• Menstrual Discs: Flat, flexible discs inserted into the vagina, positioned at the cervix to collect menstrual blood. Like the menstrual cup, it can stay in for up to 12 hours. Discs can be disposable or reusable. Reusable discs are made from medical-grade silicone and can be reused for several years.

  • Period Panties: These are specially designed underwear that can absorb menstrual blood and be worn alone or as backup protection.

  • Panty Liners: Smaller and thinner pads used for light menstrual flow or as a backup with other products, such as tampons.

  • Reusable Cloth Pads: Washable fabric pads that attach to underwear with snaps or Velcro.

Considerations for Choosing Menstrual Products

  • Flow Intensity: Choose based on the amount of menstrual flow.

  • Comfort: Personal comfort and lifestyle preferences (e.g., active lifestyle, sensitivity).

  • Environmental Impact: Reusable products are more environmentally friendly than disposables.

  • Cost: Initial investment and long-term cost.

  • Convenience: Ease of use, cleaning, and maintenance.

Each person’s needs and preferences can vary, so it may take some experimentation to find the best combination of products.

When to Seek Medical Advice

While the menstrual phase is a normal part of the menstrual cycle, it is important to seek medical advice if you experience any unusual or concerning symptoms related to your menstrual cycle. Here are specific instances when you should consider consulting a healthcare provider:

  • Heavy Bleeding: If you need to change your pad or tampon every hour or have large blood clots, you may have menorrhagia (heavy menstrual bleeding).

  • Severe Menstrual Cramps (Dysmenorrhea): If menstrual cramps are severe enough to interfere with daily activities and do not improve with over-the-counter pain relievers. Intense menstrual cramps that do not respond to over-the-counter pain relief could indicate conditions like endometriosis or fibroids.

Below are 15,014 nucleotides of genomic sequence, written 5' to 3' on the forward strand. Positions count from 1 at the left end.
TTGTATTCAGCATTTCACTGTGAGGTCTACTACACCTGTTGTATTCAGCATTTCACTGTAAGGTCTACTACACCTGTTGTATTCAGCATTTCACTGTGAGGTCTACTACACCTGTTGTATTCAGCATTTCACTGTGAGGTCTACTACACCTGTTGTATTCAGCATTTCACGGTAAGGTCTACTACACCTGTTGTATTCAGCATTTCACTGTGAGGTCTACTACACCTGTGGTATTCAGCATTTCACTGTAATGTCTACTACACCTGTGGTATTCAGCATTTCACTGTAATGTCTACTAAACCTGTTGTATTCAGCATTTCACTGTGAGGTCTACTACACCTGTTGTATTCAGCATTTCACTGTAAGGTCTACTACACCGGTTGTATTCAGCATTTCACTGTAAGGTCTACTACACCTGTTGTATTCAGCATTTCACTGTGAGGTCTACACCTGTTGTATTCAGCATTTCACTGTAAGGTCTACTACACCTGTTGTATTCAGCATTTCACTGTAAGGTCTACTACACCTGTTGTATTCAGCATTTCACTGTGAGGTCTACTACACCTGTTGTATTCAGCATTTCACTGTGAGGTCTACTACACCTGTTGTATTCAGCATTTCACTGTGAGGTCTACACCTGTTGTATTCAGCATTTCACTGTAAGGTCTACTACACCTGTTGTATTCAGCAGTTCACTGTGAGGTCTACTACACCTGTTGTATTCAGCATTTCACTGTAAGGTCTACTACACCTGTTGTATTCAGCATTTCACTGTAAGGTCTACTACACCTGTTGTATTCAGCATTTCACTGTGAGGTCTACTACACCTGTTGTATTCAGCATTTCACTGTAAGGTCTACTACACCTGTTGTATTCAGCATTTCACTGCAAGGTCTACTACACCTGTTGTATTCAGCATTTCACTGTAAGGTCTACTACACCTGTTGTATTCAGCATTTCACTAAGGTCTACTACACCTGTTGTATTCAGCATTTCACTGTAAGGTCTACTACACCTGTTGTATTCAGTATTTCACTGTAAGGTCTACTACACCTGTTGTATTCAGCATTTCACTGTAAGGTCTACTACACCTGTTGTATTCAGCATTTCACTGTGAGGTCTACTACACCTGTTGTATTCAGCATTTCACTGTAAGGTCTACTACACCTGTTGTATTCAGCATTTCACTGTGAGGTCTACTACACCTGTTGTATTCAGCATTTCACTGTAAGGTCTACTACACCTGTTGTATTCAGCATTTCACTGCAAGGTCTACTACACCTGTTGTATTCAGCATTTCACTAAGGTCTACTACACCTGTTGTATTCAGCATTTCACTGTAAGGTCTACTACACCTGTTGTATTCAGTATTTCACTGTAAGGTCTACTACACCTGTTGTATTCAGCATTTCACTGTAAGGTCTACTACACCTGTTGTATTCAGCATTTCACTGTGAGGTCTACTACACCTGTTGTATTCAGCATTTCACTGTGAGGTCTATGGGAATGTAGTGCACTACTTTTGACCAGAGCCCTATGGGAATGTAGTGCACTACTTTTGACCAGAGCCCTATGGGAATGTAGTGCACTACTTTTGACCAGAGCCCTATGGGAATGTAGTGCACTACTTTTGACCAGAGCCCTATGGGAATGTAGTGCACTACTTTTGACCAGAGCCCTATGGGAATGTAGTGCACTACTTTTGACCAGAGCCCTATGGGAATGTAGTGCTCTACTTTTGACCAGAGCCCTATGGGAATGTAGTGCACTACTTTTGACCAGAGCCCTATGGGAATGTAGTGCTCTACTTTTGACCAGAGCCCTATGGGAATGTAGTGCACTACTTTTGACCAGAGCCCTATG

• Pelvic Pain: Persistent or severe pelvic pain that occurs at any time in the menstrual cycle, not just during menstruation.

  • Irregular Periods: If your periods are consistently irregular (e.g. occurring more or less frequently than the usual 21-35 day cycle) or if there are sudden changes in your menstrual cycle pattern.

  • Missed Periods: If you miss periods frequently and are not pregnant. If you suddenly stop having periods (amenorrhea) for three or more months without an obvious cause (such as pregnancy, menopause, or certain contraceptives).

  • Heavy Menstrual Bleeding (Menorrhagia): If you need to change your tampon or pad every hour for several consecutive hours. If your period lasts more than seven days and/or if you are passing large blood clots (larger than a quarter).

  • Bleeding Between Periods: If you experience spotting or bleeding between periods. Any postmenopausal bleeding.

  • Unusual Discharge: If you notice any unusual vaginal discharge with a strong odor, unusual color, or accompanied by itching or irritation.

  • Significant Mood Changes: Severe mood swings, depression, or anxiety that are linked to your menstrual cycle.

  • Unexpected Weight Changes: Unexplained weight loss or gain associated with menstrual irregularities.

  • Signs of Anemia: Feeling unusually tired, shortness of breath, or having pale skin, which could indicate anemia due to heavy menstrual bleeding.

  • Symptoms of Infection: Fever, chills, and severe abdominal pain. While some menstrual irregularities and discomforts can be normal, persistent, severe, or unusual symptoms should be evaluated by a healthcare provider. Early diagnosis and treatment can help manage any underlying conditions and improve your quality of life.


The menstrual phase is a fundamental part of the menstrual cycle, marking the beginning of a new cycle with the shedding of the uterine lining. Understanding this phase, its symptoms, and how to manage them can help individuals maintain their menstrual health and well-being. By paying attention to changes and seeking medical advice when necessary, individuals can ensure they are managing their menstrual health effectively.

This article is part of a series on the menstrual cycle and menstrual health.

For part one, click here.

For part three, click here.

This article is for informational purposes only and is not meant to offer medical advice.